From News.com.au: Increase drug and drink tests for pilots
AIRLINES should test their own
pilots and crews for drugs and alcohol more often, an analyst said
yesterday, after the Civil Aviation Safety Authority said it "can't be
everywhere at once".
CASA figures show 45 airline crew members have tested positive over
the past four years, with the latest being a female senior Qantas pilot
who was taken off her plane last week when her co-pilot noticed her
unsteady appearance while the plane was readying for take-off.
But CASA said yesterday it didn't have the capacity to test every airline employee before every flight.
Peter Gibson said the authority conducted thousands of tests every year
but "the numbers of positive tests are very, very small".
down to around 45 positive tests from 54,000, so around 0.08 per cent,
which provides no real indication that there's a widespread problem," he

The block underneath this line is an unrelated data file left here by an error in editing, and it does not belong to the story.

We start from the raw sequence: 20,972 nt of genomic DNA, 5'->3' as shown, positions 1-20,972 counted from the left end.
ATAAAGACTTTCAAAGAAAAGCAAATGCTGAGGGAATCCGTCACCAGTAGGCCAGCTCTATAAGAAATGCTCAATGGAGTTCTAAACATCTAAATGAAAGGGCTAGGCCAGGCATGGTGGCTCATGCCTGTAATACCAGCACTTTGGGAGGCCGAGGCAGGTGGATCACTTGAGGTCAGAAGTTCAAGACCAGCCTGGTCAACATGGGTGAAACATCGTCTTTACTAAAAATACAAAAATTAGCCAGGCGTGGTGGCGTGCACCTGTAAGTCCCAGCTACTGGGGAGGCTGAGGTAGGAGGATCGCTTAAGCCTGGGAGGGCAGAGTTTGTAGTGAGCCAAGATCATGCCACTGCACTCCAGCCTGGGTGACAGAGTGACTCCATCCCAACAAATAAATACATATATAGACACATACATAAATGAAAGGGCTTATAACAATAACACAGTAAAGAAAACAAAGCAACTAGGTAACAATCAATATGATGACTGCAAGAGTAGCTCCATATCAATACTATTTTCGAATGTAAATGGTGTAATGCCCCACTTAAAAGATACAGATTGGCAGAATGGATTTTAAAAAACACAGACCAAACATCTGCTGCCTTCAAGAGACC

"While the tests we conduct are very stringent, obviously we can't ensure that all pilots are tested before each flight."
August 30, cabin crew aboard a noon Qantas flight from Sydney to
Brisbane noticed the female pilot was unsteady. The crew notified Qantas
operations, who told the flight to return. A replacement pilot was
It is believed the captain was breathalysed and is now withheld from duties on full pay while the event is investigated.
pilots are intermittently tested by CASA, the authority said it relied
on airlines to conduct their own drug and alcohol tests when possible.
It is believed the standard blood-alcohol limit for pilots is 0.02 per
A senior aviation analyst who declined to be named said CASA
should be more transparent regarding the type of aviation employees who
had tested positive. "These pilots are very well paid and hold the
lives of hundreds of passengers in their hands," they said.